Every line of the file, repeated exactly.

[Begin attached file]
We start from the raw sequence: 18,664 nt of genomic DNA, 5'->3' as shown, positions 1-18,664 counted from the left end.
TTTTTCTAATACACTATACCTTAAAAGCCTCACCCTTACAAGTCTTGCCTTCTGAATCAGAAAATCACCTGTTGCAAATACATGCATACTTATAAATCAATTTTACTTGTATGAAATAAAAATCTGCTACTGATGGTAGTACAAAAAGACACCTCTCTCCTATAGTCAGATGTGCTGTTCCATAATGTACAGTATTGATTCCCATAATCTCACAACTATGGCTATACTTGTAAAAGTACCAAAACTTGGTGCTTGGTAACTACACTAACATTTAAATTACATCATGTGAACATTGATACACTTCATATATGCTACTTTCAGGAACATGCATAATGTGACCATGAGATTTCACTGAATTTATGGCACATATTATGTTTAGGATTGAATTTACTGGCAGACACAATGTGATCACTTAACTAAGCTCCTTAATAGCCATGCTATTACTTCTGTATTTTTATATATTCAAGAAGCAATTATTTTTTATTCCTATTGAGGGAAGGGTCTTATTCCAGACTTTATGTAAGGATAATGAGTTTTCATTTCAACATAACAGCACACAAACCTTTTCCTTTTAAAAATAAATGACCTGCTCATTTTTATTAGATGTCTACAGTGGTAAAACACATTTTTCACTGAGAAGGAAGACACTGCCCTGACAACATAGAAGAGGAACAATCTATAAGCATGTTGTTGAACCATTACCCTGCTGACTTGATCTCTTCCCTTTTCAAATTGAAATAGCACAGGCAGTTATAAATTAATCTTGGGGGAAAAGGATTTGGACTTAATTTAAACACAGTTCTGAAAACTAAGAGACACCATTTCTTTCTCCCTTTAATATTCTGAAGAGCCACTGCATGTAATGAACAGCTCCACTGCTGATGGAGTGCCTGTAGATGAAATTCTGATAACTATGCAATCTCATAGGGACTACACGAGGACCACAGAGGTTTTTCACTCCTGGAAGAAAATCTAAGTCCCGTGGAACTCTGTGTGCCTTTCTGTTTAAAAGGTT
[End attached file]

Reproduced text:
We start from the raw sequence: 18,664 nt of genomic DNA, 5'->3' as shown, positions 1-18,664 counted from the left end.
TTTTTCTAATACACTATACCTTAAAAGCCTCACCCTTACAAGTCTTGCCTTCTGAATCAGAAAATCACCTGTTGCAAATACATGCATACTTATAAATCAATTTTACTTGTATGAAATAAAAATCTGCTACTGATGGTAGTACAAAAAGACACCTCTCTCCTATAGTCAGATGTGCTGTTCCATAATGTACAGTATTGATTCCCATAATCTCACAACTATGGCTATACTTGTAAAAGTACCAAAACTTGGTGCTTGGTAACTACACTAACATTTAAATTACATCATGTGAACATTGATACACTTCATATATGCTACTTTCAGGAACATGCATAATGTGACCATGAGATTTCACTGAATTTATGGCACATATTATGTTTAGGATTGAATTTACTGGCAGACACAATGTGATCACTTAACTAAGCTCCTTAATAGCCATGCTATTACTTCTGTATTTTTATATATTCAAGAAGCAATTATTTTTTATTCCTATTGAGGGAAGGGTCTTATTCCAGACTTTATGTAAGGATAATGAGTTTTCATTTCAACATAACAGCACACAAACCTTTTCCTTTTAAAAATAAATGACCTGCTCATTTTTATTAGATGTCTACAGTGGTAAAACACATTTTTCACTGAGAAGGAAGACACTGCCCTGACAACATAGAAGAGGAACAATCTATAAGCATGTTGTTGAACCATTACCCTGCTGACTTGATCTCTTCCCTTTTCAAATTGAAATAGCACAGGCAGTTATAAATTAATCTTGGGGGAAAAGGATTTGGACTTAATTTAAACACAGTTCTGAAAACTAAGAGACACCATTTCTTTCTCCCTTTAATATTCTGAAGAGCCACTGCATGTAATGAACAGCTCCACTGCTGATGGAGTGCCTGTAGATGAAATTCTGATAACTATGCAATCTCATAGGGACTACACGAGGACCACAGAGGTTTTTCACTCCTGGAAGAAAATCTAAGTCCCGTGGAACTCTGTGTGCCTTTCTGTTTAAAAGGTT